In part one of this series, we looked at relationship as a prerequisite to assessment. This friendship, whether between parent and child, teacher and student, or mentor and apprentice, can offer a rich environment for the cultivation of knowledge and skills, and ultimately wisdom and virtue. In part two, we considered the importance of response, the understanding that assessment is a two-way street and needs to be an interaction between both teacher and student.
Part 3: Results: The Growth After Assessment
In part one of Dante’s Divine Comedy, The Inferno, Virgil takes his student Dante on a journey through Hell. The bad news is that no one wants to go there, but the good news is that for Dante, there is more to come. Hell is only the first part. Thankfully, for Dante’s sake, Virgil has the bigger picture in view. He understands that there is something better coming. He is preparing his student for the journey of a lifetime.
As teachers who love our students, we are also preparing them for a journey. We may only play a small part in their educational life but what they learn from us and with us may affect them for years to come. That’s a large responsibility! To enable the growth of another human being is a serious responsibility indeed, but it is one that comes with great joy in witnessing the flourishing of another. This is why we do what we do, after all.
After an assignment has been assessed, it is only natural that we expect change to take place. We want to see results: student learns, student produces, student corrects, student goes forth to never make the same mistake again—Oops! Perhaps we had better revisit this script? That growth, which we expect to witness in our students, is not fast, is not linear, and is often not visible.
Teachers, may I encourage you with this reminder? Results take time. We see this in plants, in babies, and in building cathedrals. The parable of the sower instructs us that fast growth is often futile growth that does not withstand the stress of life. It is right to expect our students to grow but the timetable is not our own. Does that mean we sit back and do nothing? Of course not! Three things we can do to encourage growth in our students are the same three things that encourage muscle growth in the gym: stress, rest, and food. (I realize that some of you reading this may be teaching in your home, in which case “the classroom” looks more like “the whole of our home.”) The stress of asking them to do hard things, pushing them to do more, requires them to rise to the level of our expectations. This stress is appropriate of course, based on our relationship with our student as well as the feedback and response we are getting (see parts 1 and 2 of this series.) This stress is not endless either. There are breaks for rest. A good teacher understands pacing. There are also breaks for food. Maybe this is a literal feast within your class or maybe it is a break from the routine to do something different, something that feeds everyone’s soul. By giving all of these elements time to work together, the plant grows at a healthy, hardy, sustainable rate.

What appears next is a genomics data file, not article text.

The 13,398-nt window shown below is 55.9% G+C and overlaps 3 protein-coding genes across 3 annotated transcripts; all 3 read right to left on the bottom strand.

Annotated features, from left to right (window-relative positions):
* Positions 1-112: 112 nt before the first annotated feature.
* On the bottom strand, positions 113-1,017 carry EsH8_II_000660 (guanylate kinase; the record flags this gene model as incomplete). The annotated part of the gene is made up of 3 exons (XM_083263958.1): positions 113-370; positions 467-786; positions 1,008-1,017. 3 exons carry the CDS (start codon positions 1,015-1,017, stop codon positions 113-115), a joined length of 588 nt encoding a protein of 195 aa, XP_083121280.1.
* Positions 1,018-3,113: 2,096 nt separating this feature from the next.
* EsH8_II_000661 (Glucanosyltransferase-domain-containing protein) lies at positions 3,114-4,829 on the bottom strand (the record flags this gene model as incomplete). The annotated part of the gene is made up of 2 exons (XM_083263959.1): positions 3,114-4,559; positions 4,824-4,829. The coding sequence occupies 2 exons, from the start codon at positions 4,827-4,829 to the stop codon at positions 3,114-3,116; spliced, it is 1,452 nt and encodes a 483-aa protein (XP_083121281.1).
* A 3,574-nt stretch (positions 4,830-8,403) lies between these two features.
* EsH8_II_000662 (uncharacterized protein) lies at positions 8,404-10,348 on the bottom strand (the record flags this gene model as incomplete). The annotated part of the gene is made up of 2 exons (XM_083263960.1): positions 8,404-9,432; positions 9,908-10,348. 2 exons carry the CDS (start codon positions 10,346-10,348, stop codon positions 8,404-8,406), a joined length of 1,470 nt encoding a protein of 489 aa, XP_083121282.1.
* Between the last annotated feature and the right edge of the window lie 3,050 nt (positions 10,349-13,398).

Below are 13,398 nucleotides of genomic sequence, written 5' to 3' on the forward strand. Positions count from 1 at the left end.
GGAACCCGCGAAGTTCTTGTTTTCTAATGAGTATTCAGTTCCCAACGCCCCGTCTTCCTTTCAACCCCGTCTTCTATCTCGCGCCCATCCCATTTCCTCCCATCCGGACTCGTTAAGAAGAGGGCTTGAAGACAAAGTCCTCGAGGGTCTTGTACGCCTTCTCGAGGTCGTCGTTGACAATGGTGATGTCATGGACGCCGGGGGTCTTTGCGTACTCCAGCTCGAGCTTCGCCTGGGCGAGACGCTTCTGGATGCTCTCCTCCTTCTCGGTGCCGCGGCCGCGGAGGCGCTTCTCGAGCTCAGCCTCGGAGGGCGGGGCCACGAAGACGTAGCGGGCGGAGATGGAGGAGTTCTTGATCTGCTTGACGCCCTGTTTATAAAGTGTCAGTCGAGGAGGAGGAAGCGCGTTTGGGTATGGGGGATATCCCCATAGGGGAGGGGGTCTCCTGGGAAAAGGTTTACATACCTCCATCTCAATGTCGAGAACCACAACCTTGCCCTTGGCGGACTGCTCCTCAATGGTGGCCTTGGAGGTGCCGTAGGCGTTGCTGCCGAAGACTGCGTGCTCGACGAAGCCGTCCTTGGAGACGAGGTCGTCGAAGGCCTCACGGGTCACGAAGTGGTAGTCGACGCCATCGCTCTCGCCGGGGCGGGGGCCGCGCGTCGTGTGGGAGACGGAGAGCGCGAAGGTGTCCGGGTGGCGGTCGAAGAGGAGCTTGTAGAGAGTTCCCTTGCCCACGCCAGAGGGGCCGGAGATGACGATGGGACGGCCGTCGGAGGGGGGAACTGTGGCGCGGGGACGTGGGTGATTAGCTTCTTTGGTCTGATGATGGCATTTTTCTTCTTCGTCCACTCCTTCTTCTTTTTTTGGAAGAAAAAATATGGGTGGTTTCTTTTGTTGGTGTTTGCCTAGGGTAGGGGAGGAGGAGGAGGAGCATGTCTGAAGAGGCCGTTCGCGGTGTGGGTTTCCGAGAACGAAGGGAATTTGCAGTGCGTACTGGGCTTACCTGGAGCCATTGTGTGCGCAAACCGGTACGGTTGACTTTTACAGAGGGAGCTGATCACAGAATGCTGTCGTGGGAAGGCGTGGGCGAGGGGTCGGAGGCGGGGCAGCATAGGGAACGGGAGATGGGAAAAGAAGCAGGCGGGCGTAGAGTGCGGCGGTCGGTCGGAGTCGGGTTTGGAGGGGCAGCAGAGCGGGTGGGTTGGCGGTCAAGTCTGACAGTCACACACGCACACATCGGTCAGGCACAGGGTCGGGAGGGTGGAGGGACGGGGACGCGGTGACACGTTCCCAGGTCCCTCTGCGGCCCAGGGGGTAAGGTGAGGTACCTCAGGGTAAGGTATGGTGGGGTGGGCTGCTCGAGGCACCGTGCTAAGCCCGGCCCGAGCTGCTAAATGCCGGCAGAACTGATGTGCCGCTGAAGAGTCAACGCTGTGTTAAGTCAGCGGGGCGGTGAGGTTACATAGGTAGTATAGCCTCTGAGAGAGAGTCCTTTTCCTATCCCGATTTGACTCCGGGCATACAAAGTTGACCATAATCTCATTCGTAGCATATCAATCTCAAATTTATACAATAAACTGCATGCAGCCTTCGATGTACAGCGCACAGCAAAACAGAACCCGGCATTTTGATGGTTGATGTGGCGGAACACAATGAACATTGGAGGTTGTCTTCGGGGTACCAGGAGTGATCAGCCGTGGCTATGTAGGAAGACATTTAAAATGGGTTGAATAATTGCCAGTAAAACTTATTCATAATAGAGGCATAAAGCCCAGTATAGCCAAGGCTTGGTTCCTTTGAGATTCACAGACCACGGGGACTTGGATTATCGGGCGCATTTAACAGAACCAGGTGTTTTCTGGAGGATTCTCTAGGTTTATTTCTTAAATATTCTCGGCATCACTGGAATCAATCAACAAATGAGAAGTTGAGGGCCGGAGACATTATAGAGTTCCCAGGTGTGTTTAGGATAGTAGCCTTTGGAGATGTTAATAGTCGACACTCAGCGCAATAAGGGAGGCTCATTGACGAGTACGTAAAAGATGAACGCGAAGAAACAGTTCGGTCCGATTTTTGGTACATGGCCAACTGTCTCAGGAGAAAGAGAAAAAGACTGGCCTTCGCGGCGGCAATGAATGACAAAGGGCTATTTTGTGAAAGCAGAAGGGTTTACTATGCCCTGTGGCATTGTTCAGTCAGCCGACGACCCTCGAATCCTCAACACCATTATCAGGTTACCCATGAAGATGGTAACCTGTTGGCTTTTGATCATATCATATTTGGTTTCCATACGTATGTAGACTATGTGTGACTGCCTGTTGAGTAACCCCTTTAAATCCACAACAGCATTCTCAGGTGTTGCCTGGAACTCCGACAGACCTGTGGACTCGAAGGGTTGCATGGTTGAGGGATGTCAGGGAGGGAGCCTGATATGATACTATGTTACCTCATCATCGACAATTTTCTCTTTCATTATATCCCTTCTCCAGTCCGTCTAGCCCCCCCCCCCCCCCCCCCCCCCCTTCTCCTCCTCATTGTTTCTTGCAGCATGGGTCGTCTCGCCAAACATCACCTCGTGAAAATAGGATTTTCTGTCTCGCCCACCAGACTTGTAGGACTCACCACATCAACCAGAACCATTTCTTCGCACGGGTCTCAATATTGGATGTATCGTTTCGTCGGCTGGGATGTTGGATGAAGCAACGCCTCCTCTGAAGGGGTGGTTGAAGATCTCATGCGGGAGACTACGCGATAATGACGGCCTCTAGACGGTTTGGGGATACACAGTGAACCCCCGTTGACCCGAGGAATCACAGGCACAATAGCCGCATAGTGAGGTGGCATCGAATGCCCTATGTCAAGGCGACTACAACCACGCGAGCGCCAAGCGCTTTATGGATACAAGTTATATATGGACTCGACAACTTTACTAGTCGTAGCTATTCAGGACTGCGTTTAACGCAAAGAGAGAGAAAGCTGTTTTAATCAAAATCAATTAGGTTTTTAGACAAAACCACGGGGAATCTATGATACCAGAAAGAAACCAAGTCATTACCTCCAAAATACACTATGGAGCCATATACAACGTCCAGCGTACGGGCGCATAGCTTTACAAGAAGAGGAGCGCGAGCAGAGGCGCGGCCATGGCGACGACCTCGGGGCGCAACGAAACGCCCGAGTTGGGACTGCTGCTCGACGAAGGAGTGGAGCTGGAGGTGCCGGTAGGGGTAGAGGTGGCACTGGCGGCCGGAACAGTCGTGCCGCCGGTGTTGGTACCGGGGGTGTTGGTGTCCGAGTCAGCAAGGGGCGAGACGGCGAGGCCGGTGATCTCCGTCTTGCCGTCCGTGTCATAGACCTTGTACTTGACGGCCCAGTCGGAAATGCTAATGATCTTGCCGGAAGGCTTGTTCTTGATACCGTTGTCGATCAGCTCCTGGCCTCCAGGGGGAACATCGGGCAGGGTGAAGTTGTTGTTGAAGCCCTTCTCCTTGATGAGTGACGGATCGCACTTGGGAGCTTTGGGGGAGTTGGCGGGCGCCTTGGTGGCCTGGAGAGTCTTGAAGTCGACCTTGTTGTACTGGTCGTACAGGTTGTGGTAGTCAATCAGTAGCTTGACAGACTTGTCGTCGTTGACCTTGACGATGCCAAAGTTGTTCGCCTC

Wouldn’t it be lovely if the growth in our students was measurable and predictable? That would simplify yearly planning! Since people are not machines, thankfully, we can predict growth patterns to be, well, unpredictable. That student who wrote the outstanding essay last week may be the same one who struggles with something seemingly simple this week. “Two steps forward and three steps back” does not mean you have failed as a teacher, nor does it mean your assessment was mistaken. It probably means this student is a human being who messes up, needs reminding, and will eventually get back on the path. It might also mean that this student who is struggling mightily with writing might be seeing enormous gains in arithmetic or some other area outside of our immediate view. It is reasonable and normal to expect growth, but our expectations need to be tempered with reality. Growth can be messy more often than neat.
The last, and perhaps hardest, aspect of assessment to grapple with is the fact that our students’ growth may very well occur long after they have left our home or classroom. Their “shining moment” may well result from your lovingly administered instruction and critique. Your effort, even a small one, may have contributed to this wonderful display of wisdom and virtue, but you won’t be there to see it. It might help to see this as a good thing and not a disappointing thing. As we teach and train these students, we fully expect them to leave the “nest.” So when they walk out of our classrooms or homes, it is with our blessing. We know we won’t be there right beside them in the same way, but we trust their growth to continue and we pray that our efforts be multiplied by their Heavenly Father who loves them more than we ever could.
When Dante and Virgil emerged from their journey through Hell together, Dante noted “He first, and I behind, we climbed so high that through a small round opening I saw some of the turning beauties of the sky, And we came out to see, once more, the stars.” Wise assessment does more than merely mark papers. It shows our students that the universe awaits.